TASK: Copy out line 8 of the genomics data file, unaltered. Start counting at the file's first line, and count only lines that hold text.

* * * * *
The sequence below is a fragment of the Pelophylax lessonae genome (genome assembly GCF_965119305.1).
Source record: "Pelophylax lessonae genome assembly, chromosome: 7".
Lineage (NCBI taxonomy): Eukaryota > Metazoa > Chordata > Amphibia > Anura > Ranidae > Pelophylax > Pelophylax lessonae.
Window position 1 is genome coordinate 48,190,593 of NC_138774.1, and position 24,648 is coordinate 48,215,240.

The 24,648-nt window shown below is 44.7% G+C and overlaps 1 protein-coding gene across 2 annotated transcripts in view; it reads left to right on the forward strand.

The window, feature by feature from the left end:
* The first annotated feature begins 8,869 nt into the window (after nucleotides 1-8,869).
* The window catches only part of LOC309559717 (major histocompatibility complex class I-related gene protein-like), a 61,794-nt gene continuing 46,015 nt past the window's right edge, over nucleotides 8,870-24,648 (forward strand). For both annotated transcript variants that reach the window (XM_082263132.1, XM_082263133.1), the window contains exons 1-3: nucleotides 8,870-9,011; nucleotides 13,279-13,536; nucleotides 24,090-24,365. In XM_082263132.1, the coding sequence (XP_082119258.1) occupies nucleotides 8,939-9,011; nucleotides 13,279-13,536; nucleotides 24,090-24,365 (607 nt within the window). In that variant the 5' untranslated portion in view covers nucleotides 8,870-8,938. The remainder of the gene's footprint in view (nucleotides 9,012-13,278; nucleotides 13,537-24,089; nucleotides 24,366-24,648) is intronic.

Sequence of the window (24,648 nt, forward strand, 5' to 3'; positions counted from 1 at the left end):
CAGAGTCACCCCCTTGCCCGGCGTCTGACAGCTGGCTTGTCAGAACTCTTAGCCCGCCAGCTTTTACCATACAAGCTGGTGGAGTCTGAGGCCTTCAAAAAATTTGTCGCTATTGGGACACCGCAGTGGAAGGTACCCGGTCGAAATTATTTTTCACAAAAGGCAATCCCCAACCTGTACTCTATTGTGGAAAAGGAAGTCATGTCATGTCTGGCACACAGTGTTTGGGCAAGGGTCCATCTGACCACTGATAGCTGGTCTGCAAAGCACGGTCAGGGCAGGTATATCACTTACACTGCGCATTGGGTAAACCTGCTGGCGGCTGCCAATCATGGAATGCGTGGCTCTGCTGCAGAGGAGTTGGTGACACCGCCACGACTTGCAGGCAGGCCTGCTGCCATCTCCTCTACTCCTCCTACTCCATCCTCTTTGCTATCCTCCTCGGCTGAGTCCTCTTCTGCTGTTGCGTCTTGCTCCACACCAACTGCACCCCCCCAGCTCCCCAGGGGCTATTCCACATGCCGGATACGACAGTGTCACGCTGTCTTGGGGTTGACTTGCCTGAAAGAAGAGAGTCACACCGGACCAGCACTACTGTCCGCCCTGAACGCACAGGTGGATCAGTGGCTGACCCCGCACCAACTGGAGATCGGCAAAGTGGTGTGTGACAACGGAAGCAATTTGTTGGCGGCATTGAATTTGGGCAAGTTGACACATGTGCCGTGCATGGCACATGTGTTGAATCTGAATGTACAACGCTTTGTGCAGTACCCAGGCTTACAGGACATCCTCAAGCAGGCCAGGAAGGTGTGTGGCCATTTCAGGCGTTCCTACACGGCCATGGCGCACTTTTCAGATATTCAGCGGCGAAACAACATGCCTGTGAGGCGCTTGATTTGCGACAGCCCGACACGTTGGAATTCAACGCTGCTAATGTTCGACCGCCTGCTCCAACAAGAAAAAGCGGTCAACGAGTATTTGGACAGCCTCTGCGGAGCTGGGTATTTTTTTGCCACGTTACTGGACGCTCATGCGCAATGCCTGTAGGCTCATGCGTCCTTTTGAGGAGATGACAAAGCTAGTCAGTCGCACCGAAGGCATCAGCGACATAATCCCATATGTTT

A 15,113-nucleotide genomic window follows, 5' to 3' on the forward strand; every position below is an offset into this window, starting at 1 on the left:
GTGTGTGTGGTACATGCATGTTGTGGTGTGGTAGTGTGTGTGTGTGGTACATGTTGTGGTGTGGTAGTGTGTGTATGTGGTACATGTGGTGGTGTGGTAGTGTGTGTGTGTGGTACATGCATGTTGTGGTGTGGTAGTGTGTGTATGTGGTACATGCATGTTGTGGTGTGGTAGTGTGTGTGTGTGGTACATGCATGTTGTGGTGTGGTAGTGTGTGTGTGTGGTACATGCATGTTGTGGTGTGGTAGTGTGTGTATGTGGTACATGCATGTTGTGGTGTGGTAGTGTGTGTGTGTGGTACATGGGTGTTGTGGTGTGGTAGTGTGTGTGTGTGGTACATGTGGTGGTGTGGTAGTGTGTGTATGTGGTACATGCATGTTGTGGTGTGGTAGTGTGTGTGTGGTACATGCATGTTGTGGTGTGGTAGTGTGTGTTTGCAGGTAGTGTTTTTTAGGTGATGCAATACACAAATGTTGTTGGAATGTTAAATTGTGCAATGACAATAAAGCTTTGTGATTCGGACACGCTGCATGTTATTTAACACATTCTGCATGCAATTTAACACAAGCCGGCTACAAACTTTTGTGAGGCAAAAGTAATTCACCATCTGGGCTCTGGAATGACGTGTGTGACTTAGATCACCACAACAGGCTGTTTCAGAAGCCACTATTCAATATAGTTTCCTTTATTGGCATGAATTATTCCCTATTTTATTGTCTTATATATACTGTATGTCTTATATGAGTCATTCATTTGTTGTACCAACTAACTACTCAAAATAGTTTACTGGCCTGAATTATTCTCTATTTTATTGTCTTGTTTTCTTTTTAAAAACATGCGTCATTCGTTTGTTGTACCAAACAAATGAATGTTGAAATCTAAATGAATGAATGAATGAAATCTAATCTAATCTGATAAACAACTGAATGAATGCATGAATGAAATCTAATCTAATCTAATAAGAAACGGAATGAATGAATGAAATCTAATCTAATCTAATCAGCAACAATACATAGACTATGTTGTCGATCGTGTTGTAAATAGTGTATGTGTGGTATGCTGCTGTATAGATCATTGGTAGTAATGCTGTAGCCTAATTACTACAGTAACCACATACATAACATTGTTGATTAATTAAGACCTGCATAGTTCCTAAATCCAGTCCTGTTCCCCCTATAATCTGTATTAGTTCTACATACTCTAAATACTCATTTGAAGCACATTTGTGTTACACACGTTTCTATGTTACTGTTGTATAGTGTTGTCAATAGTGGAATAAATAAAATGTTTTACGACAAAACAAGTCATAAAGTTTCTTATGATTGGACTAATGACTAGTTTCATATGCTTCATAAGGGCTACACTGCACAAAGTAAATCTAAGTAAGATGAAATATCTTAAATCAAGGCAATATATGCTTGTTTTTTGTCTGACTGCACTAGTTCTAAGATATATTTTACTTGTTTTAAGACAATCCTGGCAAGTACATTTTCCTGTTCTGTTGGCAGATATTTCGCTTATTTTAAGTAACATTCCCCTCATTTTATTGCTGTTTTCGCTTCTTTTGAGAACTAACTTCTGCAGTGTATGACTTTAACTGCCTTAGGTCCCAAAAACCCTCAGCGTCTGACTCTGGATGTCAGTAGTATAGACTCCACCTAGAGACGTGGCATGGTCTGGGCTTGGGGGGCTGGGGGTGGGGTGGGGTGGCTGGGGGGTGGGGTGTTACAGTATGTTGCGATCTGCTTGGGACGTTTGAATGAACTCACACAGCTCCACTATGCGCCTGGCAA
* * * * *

* The window catches only part of LOC309559717 (major histocompatibility complex class I-related gene protein-like), a 61,794-nt gene continuing 46,015 nt past the window's right edge, over nucleotides 8,870-24,648 (forward strand). For both annotated transcript variants that reach the window (XM_082263132.1, XM_082263133.1), the window contains exons 1-3: nucleotides 8,870-9,011; nucleotides 13,279-13,536; nucleotides 24,090-24,365. In XM_082263132.1, the coding sequence (XP_082119258.1) occupies nucleotides 8,939-9,011; nucleotides 13,279-13,536; nucleotides 24,090-24,365 (607 nt within the window). In that variant the 5' untranslated portion in view covers nucleotides 8,870-8,938. The remainder of the gene's footprint in view (nucleotides 9,012-13,278; nucleotides 13,537-24,089; nucleotides 24,366-24,648) is intronic.